‘Ban free refills of fizzy pop to cut child obesity’: All you can drink meal deals mean children are gorging on pop packed with sugar from just £2.90
- Campaigners demand restaurants stop endless free refills of fizzy drinks
- One medium-size glass can contain 12.5 teaspoons of sugar
- Many major restaurants offer unlimited refills, causing cocktail of medical woes
Endless free refills of fizzy drinks should be banned from restaurants, campaigners say.
The availability of the deals means that children and teens can binge on refillable drinks packed with sugar – for as little as £2.90.
One medium-sized glass can contain double the recommended maximum sugar intake for youngsters aged seven to ten – 50g or 12.5 teaspoons.
Campaigners say the free refills or ‘bottomless’ drinks are causing a cocktail of medical issues, from tooth decay to Type 2 diabetes, and have called on the Government to ban the practice if businesses fail to act.
Many major restaurant chains popular with families offer the unlimited refills, including Harvester, Toby Carvery, Frankie & Benny’s, Nando’s, Pizza Hut, Five Guys and TGI Fridays. The deals involve paying a fixed price in return for a cup which can be refilled at a self-service ‘soda fountain’ machine.
The chains point out that the free refill offers are not on their children’s menus, but their availability puts parents under ‘pester power’ pressure to order them.
Kawther Hashem, a nutritionist at the campaigning group Action on Sugar, said children consumed on average 40 per cent of their sugar intake through drinks
Last October, Pizza Hut and TGI Fridays vowed to stop selling refills of sugary drinks by March this year, although campaigners say these voluntary measures by a few chains do not do enough.
They point to the example of France, where the government recently banned bottomless soft drinks nationwide.
Frankie & Benny’s does not advertise refillables on children’s menus, but the Soil Association food charity has accused it of offering the drinks to children.
Likewise, Nando’s does not include the drinks in its children’s menu, but print the offer beneath the kids’ section.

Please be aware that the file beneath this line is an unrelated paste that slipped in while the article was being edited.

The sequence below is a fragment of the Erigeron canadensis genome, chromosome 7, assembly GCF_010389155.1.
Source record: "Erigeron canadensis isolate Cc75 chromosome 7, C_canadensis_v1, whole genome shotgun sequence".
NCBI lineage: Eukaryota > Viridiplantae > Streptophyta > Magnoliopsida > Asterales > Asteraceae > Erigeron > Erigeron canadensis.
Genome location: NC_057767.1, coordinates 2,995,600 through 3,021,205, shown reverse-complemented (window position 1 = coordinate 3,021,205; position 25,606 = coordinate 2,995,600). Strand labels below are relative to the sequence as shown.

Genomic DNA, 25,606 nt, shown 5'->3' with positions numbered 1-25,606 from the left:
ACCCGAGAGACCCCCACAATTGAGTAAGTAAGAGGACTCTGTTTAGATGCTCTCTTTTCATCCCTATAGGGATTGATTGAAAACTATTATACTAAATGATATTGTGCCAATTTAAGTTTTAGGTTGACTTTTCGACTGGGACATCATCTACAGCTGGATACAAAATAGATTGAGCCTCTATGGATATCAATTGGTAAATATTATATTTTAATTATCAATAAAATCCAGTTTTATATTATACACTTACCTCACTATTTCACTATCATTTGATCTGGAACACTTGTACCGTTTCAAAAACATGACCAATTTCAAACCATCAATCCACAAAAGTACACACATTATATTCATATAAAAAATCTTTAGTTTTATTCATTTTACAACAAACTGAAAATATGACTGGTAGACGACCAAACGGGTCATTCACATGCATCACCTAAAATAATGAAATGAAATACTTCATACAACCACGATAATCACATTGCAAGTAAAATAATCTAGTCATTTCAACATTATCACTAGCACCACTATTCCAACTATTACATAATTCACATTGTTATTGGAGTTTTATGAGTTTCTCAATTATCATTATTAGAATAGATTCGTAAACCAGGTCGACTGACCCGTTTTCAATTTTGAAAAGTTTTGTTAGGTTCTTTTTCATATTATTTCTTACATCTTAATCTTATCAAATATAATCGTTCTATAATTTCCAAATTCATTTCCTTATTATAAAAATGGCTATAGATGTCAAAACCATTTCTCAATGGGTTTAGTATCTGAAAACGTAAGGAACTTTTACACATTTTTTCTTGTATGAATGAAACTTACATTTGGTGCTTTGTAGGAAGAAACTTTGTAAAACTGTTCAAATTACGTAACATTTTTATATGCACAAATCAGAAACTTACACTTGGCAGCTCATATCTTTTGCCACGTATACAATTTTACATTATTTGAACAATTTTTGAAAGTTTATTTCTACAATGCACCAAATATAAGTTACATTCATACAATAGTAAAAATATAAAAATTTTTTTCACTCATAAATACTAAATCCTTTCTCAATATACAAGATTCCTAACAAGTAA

Last night Rob Percival, who led a Soil Association investigation of the food and drink available in major chains, said: ‘Nando’s bottomless drink offer is directly below the children’s meal deal. It is implicit that it is available to children. We invited them to take a range of actions including making a simple statement to staff indicating that full-sugar versions are only available to adults and children shouldn’t be drinking them, but they declined.’
Kawther Hashem, a nutritionist at the campaigning group Action on Sugar, said children consumed on average 40 per cent of their sugar intake through drinks.
‘Even one glass is too much, but children will go and get more,’ she said. ‘Restaurants are promoting refillables as part of meal deals, encouraging families to buy them. You need to create a level playing field. A ban is probably the easiest way to do this.’
Nando’s said if parents decided to order a soft drink for their child it was ‘ultimately their choice’, while Frankie and Benny’s said it would only serve a refill if ordered by the parent.
Jamie Oliver said the PM should order a ban on junk food adverts
Pizza Hut said it had removed sugar-laden soft drinks from its refillable station and TGI Fridays said it would introduce organic squash, which has no artificial colours, sweeteners or flavours.
Five Guys did not respond to requests for comment.
* Jamie Oliver launched a foul-mouthed rant on the Government’s obesity strategy yesterday, which he branded ‘a piece of s***’.
The chef said the Prime Minister should order a ban on junk food adverts on transport, extend the sugar tax to milkshakes and outlaw junk food TV adverts before the 9pm watershed.
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